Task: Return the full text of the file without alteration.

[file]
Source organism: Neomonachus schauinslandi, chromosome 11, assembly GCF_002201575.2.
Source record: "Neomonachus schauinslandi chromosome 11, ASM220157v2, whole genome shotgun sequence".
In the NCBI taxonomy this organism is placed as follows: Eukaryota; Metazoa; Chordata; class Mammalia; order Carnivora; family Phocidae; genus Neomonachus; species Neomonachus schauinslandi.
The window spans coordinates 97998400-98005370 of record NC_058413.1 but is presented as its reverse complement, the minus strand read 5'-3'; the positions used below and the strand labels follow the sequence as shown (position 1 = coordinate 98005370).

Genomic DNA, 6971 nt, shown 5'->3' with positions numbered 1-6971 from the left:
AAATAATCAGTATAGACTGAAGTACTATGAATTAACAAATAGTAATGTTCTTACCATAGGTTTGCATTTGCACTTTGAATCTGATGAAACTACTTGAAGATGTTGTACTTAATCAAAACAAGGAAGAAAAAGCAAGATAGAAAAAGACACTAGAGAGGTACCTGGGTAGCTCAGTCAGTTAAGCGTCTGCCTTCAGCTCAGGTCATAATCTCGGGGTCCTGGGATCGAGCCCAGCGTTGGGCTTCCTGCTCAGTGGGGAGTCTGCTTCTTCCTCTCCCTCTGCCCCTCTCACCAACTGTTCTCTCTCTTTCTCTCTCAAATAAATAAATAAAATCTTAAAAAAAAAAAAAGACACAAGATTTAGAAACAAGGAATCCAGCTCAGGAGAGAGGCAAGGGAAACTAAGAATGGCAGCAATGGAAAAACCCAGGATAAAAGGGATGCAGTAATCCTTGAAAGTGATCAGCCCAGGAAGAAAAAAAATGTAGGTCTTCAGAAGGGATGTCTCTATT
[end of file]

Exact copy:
Source organism: Neomonachus schauinslandi, chromosome 11, assembly GCF_002201575.2.
Source record: "Neomonachus schauinslandi chromosome 11, ASM220157v2, whole genome shotgun sequence".
In the NCBI taxonomy this organism is placed as follows: Eukaryota; Metazoa; Chordata; class Mammalia; order Carnivora; family Phocidae; genus Neomonachus; species Neomonachus schauinslandi.
The window spans coordinates 97998400-98005370 of record NC_058413.1 but is presented as its reverse complement, the minus strand read 5'-3'; the positions used below and the strand labels follow the sequence as shown (position 1 = coordinate 98005370).

Genomic DNA, 6971 nt, shown 5'->3' with positions numbered 1-6971 from the left:
AAATAATCAGTATAGACTGAAGTACTATGAATTAACAAATAGTAATGTTCTTACCATAGGTTTGCATTTGCACTTTGAATCTGATGAAACTACTTGAAGATGTTGTACTTAATCAAAACAAGGAAGAAAAAGCAAGATAGAAAAAGACACTAGAGAGGTACCTGGGTAGCTCAGTCAGTTAAGCGTCTGCCTTCAGCTCAGGTCATAATCTCGGGGTCCTGGGATCGAGCCCAGCGTTGGGCTTCCTGCTCAGTGGGGAGTCTGCTTCTTCCTCTCCCTCTGCCCCTCTCACCAACTGTTCTCTCTCTTTCTCTCTCAAATAAATAAATAAAATCTTAAAAAAAAAAAAAGACACAAGATTTAGAAACAAGGAATCCAGCTCAGGAGAGAGGCAAGGGAAACTAAGAATGGCAGCAATGGAAAAACCCAGGATAAAAGGGATGCAGTAATCCTTGAAAGTGATCAGCCCAGGAAGAAAAAAAATGTAGGTCTTCAGAAGGGATGTCTCTATT